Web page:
I'm not arguing the immortality angle. I'm arguing the life extension angle.

As soon as someone comes up with a pill for true immortality, I'll consider the consequences. Right now I consider that one of those too-fantastic hypotheticals upon which reasonable philosophy gets very little added value for the amount of time everyone wants to spend discussing it.

Edited by KendallJ

Share this post


Link to post
Share on other sites
Given that life is the standard of the Objectivist ethics, I am somewhat puzzled by the apparent ambivalence of some (presumably Objectivist) individuals on the incredible prospect of the indefinitely-continued successful achievement of precisely the ultimate end that all moral human action is directed toward.

Leaving aside the question of the metaphysical impossiblity of literal indestructibility, the interesting point here is that there is every reason to expect that, given an appropriate level of scientific advancement, human beings will be able to achieve practical immortality.

Great comments Sponge, I never cease to be amazed by the people who seek to find some value in death. I have participated in a few discussions on indefinate life spans on Rand inspired forums and am always in the voice of the minority, people almost always end up appealing to some form of "without death life has no meaning" etc, I think these psychological knee jerk reactions to philosophically accepting indefinate life spans are defense mechanisms which have come from the fact that for 90,000 years mankind has had to pyschologically deal with his own inevitable demise. A difficult thing so we make up all sorts of nonsense religions and philosophies, an ever lasting after life, convince yourself life has no value and so you wont be bothered by death (the Buddhist tactic) or even as a secular atheist convince yourself that you cant truly appreciate life without death looming over you, or something similiar.

Here are some of the conversations I have had with 'Objectivists' who want to die

http://rebirthofreason.com/Forum/ArticleDi...ns/1166.shtml#7

http://rebirthofreason.com/Forum/Quotes/0859.shtml#0

http://rebirthofreason.com/cgi-bin/SHQ/SHQ...amp;Thread=1166

And an ongoing one - http://www.objectivistliving.com/forums/in...ic=3586&hl=

I am glad to see on this forum that many people are accepting of the idea.

- Michael

“…You must want to live, you must love it, you must burn with passion for this earth and for all the splendor it can give you—you must feel the twist of every knife as it slashes you desires away from your reach and drains your life out of your body.” - Ayn Rand

“The rapid progress true science now makes, occasions my regretting sometimes that I was born so soon. It is impossible to imagine the height to which may be carried, in a thousand years, the power of man over matter. We may perhaps learn to deprive large masses of their gravity, and give them absolute levity, for the sake of easy transport. Agriculture may diminish its labor and double its produce; all diseases may by sure means be prevented or cured, not excepting even that of old age, and our lives lengthened at pleasure even beyond the antediluvian standard."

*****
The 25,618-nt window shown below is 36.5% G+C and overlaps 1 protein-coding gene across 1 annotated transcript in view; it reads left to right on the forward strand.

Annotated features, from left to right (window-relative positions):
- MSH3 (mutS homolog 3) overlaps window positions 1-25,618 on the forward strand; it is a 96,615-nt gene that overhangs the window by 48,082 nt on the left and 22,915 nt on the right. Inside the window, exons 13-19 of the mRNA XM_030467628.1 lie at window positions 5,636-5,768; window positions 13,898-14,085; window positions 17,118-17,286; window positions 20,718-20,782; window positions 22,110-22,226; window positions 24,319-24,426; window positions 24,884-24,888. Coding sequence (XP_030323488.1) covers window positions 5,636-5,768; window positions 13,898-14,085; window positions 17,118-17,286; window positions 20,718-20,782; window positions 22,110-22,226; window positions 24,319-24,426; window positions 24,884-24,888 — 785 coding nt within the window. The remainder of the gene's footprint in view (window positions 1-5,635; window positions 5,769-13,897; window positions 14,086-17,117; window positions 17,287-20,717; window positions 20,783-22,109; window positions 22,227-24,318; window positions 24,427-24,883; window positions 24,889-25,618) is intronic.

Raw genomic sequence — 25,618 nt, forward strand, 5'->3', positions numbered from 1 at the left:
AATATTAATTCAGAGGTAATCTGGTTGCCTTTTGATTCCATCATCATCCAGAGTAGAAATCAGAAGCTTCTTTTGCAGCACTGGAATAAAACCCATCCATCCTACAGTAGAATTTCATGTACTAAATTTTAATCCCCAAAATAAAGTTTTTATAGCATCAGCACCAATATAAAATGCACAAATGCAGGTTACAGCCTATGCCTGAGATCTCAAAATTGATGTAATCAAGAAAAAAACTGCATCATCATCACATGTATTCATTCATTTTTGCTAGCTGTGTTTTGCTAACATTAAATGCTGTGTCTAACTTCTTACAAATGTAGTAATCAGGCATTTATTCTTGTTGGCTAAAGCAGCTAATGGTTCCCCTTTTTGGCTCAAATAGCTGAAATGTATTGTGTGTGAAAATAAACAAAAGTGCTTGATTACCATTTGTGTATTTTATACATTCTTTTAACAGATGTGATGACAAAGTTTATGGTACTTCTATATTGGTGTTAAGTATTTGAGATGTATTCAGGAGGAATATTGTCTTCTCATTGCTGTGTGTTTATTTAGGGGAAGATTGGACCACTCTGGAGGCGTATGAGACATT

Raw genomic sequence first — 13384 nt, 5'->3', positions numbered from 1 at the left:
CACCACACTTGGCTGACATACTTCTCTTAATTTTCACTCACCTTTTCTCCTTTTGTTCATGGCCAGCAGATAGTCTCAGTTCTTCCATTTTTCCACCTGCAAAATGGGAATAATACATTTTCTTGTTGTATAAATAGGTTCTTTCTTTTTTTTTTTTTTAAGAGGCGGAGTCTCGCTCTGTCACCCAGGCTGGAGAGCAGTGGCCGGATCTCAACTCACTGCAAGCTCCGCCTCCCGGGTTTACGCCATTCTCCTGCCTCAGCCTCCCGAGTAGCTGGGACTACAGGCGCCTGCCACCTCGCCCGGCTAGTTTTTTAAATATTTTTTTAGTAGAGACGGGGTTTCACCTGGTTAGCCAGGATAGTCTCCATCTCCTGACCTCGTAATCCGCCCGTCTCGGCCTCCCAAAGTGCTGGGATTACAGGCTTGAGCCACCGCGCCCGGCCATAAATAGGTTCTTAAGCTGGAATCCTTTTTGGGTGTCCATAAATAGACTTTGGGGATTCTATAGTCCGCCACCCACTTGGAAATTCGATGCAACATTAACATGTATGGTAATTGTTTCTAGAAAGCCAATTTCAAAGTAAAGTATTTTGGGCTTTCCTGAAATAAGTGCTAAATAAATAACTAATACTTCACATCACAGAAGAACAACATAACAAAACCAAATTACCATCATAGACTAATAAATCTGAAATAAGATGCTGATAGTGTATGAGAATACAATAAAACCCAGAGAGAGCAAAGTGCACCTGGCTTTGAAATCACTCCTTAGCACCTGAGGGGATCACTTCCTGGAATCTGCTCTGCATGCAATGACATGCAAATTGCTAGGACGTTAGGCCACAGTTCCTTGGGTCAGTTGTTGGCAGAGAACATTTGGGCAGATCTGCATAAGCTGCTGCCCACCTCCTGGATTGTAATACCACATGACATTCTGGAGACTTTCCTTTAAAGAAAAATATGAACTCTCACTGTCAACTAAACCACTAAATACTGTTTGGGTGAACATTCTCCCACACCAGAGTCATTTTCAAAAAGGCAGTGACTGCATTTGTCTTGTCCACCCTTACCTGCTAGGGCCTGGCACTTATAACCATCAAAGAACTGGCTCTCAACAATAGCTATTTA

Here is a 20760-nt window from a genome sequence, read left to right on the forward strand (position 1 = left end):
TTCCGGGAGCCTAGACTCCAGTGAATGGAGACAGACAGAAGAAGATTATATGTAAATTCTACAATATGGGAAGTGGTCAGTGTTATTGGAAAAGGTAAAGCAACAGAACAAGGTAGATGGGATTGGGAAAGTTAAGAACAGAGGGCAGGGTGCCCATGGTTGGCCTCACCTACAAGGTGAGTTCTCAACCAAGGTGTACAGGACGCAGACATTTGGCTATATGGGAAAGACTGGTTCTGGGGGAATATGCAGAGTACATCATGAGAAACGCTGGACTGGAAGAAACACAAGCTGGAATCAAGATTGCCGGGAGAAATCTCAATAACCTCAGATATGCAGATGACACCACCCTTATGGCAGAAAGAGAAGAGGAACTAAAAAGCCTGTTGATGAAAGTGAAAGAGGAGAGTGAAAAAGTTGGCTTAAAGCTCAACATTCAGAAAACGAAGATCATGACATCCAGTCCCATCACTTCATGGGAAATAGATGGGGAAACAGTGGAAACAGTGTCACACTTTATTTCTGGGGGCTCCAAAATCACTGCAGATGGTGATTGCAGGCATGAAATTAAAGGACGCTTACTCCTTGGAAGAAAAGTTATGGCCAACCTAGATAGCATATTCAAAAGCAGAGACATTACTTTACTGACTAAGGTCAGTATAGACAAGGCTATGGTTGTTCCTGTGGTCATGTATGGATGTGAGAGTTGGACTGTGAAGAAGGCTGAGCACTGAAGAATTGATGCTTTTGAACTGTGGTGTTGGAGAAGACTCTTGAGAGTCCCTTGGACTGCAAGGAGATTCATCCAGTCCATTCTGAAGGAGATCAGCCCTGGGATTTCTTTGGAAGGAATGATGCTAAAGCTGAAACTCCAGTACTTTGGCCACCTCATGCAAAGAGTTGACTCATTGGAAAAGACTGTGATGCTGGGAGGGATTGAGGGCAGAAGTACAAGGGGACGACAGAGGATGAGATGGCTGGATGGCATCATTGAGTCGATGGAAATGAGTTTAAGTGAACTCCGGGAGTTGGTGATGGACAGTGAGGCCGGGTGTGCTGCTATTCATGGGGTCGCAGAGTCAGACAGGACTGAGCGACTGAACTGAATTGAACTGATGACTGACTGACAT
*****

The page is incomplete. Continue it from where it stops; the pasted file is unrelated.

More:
"Your observations on the causes of death, and the experiments which you propose for recalling to life those who appear to be killed by lightning, demonstrate equally your sagacity and your humanity. It appears that the doctrines of life and death in general are yet but little understood. . . . I wish it were possible . . . to invent a method of embalming drowned persons, in such a manner that they may be recalled to life at any period, however distant; for having a very ardent desire to see and observe the state of America a hundred years hence, I should prefer to any ordinary death, the being immersed in a cask of Madeira wine, with a few friends, till that time, to be then recalled to life by the solar warmth of my dear country. But . . . in all probability we live in an age too early and too near the infancy of science, to hope to see [such] an art brought in our time to its perfection. . . ."

- Benjamin Franklin

Share this post


Link to post
Share on other sites
Yeah, but seriously, how do you decide if it's worth living? In the context of a being which exists regardless of his efforts, where you can't die, what is the meaning of "worth it"?

What is the purpose of ignoring the distinction between indefinitely long life and literal indestructibility? The actual issue raised by this thread, and the only one relevant to human life in reality is the potential for achieving, through technology, indefinitely long lifespans. That is simply not an issue with any resemblance to Ayn Rand's indestructible robot.

I find it completely astounding that some individuals seem to have conluded that if the alternative between life and death is the ultimate basis of human values, then the actual failure to meet that standard, the actual occurance of the complete annhilation of all your values is somehow necessary to make them values in the first place. That is spectacularly fallacious.

The point of an ultimate end is to achieve it. The fact that the potential to fail to bring about that end is what necessitates a code of values to guide your actions does not mean that you therefore should fail at your acheiving that end. It means precisely the opposite--you should always acheive it.

If the highest moral purpose of your actions is to ensure the continued existence of a life proper to a rational being, then how, at some arbitrary number of years in the future, will it suddenly become desirable to extinguish that life?

A good general rule is that when you start sounding like Leon Kass you should check your premises. "Finitude" (i.e. a short lifespan) is not a value.